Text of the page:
1959 Balchowsky Buick Special

"Meeting Max"

I met Max Balchowsky, for the first time, when a good friend, Jerry Jann, thought it would be interesting for me to meet Max. Max was a legend in building racing cars and I was a fan of racing cars. Jerry told many stories about how he would always go to all of the races of the Old Yeller I and II (and the other Old Yeller race cars) and would be in the extended family / crew and groupie scene during the many races. I arrived at the legendary Hollywood Motors to meet Max and that first meeting would eventually evolve into a long friendship over the years. The garage was famous and the center of innovative racing designs but never had a sign on the big white garage on Hollywood Blvd. There was an open pit (classic motor pit before hydraulic lifts) and it was covered with long wood boards. Max always wore his “trademark” white coveralls and he had a shop rag in his hand and always kept the floors of his shop spotlessly clean. Max always had exotic Sports Cars in the shop. The cars usually belonged to some of the great Movie Stars of that era. At the time that I met Max, he was busy working on special projects as well as movie assignments as part of the stunt car development.

There was always one car in the shop undergoing the famous “Balchowsky engine transplant” and nothing was too sacred. His ever-constant challenge was to know the exact part number of a gasket or bearing that could be used as a replacement (many a GM part would end up in a foreign exotic sports car and Max knew every number needed for replacement from European to American parts) for some of his projects. There were sections of the Hollywood Motors garage with bins filled with carburetors, rims and tires (Max hated to throw away tires even if they were rock hard), distributors and many sections of rare foreign parts. In the far right corner was a race-car with deflated tires and it was the Old Yeller IX that languished for many years. I had a Gullwing Mercedes as a daily driver. Max would work on my cars through the years and I never once saw a bill, which made it difficult to estimate what would be fair payment back. Max was busy with Movie Stunt car preparation work and. his very good friend was the “God Father of movie automobile stunts- Cary Loftin and Cary made sure Max was included in many of Cary’s movie assignments. Max became good friends with Buddy Hackett as Max did the set ups for the VW – “Herbie” in the movie Love Bug. Max is most legendary in the movie stunt work with the set up of the cars for Bullit with Steve McQueen. Max would later set up the Baja race pickup for Steve McQueen for the Baja Races and he knew Steve well. The last weekend before the end of the shooting of “Bullitt” there was a regional Sports Car Racing event and Max and his friends took the cars of the movie and put numbers on the cars and entered the races near San Francisco. Max had designed some very innovative automobile setups for action shots with cars for many movies. Max worked with Elvis Prestley in several movies and in Viva Las Vegas, Max used two Old Yeller races cars in the movie (one crashed heavily).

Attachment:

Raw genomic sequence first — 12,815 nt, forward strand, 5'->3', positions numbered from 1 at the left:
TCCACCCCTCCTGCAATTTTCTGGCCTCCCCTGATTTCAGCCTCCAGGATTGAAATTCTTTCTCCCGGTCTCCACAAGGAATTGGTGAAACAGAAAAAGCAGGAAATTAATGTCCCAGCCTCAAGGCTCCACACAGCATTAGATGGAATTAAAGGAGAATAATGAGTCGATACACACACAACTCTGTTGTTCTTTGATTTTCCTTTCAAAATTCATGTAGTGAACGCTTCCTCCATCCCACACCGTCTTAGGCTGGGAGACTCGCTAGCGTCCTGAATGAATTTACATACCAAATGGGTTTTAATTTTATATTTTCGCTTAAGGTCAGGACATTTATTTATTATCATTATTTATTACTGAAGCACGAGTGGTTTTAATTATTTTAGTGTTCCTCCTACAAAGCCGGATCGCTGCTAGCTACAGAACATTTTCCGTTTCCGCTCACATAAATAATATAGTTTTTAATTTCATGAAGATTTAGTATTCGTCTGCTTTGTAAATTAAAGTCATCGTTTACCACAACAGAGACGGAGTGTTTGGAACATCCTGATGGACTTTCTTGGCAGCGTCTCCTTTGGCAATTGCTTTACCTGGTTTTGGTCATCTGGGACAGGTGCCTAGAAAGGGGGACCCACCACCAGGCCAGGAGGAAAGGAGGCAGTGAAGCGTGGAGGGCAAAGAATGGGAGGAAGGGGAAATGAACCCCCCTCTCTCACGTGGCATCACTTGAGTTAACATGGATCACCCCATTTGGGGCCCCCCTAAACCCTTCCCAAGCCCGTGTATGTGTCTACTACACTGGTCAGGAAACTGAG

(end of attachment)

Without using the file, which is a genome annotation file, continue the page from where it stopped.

Ina was always ‘business and serious looking as she had reason to be with the years of being the “gatekeeper” of Hollywood Motors …as everyone wanted a piece of Max and his incredibly diversified knowledge of the entire automotive field. His legions of fans were from the street racing scene during the late 1940s and hanging out at the drive in restaurant. He was proud of his highly modified Studebaker street racer (he used a Studebaker Champion rear end in Old Yeller II) as he seemed to gravitate to “non main stream” cars and he was seeking any strong reliable part even if the part was manufactured (Auburn clutch) many years ago. Ina did the billing and she would let people know if you were not “invited” back to bring your car to Hollywood Motors. As the years went by after the high energy racing scens, Ina tired to sell real estate and led a quiet life. I would go for dinner time to time and Ina always would shop for special food items. When Ina was stricken with cancer of the upper vertebra- neck area, it was devastating for Max. Ina had complained for several years and it went un-diagnosed until too late for intervention surgery. Ina was known for helping laying out the “chalk” lines for the Old Yeller race cars on the floor of Hollywood Motors and special tune the cars for the races. She would take the brunt of criticism as they drove the Jimmy Summer’s 32’ channeled highly modified named the “Bu-Ford” Special to Pebble Beach Road Races in the early 1950s. Max and Ina with their “extended family/ team” would battle the “Sporty Car” scrutinizers as they were often almost considered ineligible for Road Racing events The Bu-ford Special was at the front of the pack for the first few laps in one race until the giant sized military tachometer fell off the steering column and jammed under the throttle. Ina would call the race track a week ahead if they had not raced to check on length of the track and the number of left and right hand turns to the astonishment of the Race Track manager… when asked, Ina would say abruptly… she is setting up the front suspension for the race car. One event at Riverside International Raceway, Ina was also very well known for keeping perfect timing sheets on the race cars during the races and one race that there was a dispute regarding 3rd and 4th place… they called up Ina to see her lap charts to verify the placement of the cars. It was a touching moment when she had cancer and under treatment, she came out with Max (she did not go to any races or race track after they finished racing in 1963) to Willow Springs Raceway to see me race a Formula Race Car. Ina brought lunch… and she had her old stopwatch to check time. When Ina was struggling against the ravages of cancer at the Arcadia Hospital… Max and I would go almost every night and one night Max slipped me a $50 dollar bill in my hand and told me to give it to one special nurse that was taking care of Ina. The passing of Ina was difficult as well as the closing of Hollywood Motors due to a planned new building on the site. Max hunkered down and would not face the fact of the closing and at the last minute, he had to have all of his friends come and help move years of incredible collecting of rare and not so rare auto parts. Max had a key to my garage and shortly one day I saw my garage filled with automobile parts, a Maserati engine and an old cardboard box of the Road Racing and Drag Racing trophies… the trophies were once on the shelf of his tight small one desk office at the legendary Hollywood Motors. Max mentioned the “flow bench” with reverence and for many years it had a special place in my working garage. Sometimes we would have dinner at Algemac’s Coffee Shop in Glendale and he mentioned that he was a dishwasher at the Coffee Shop long ago while attending night school for classes in watch repair (hangout for “Hot Rodders” in early days). We would spend many a late evening together over coffee as he would spin out story after story of his legendary racing day.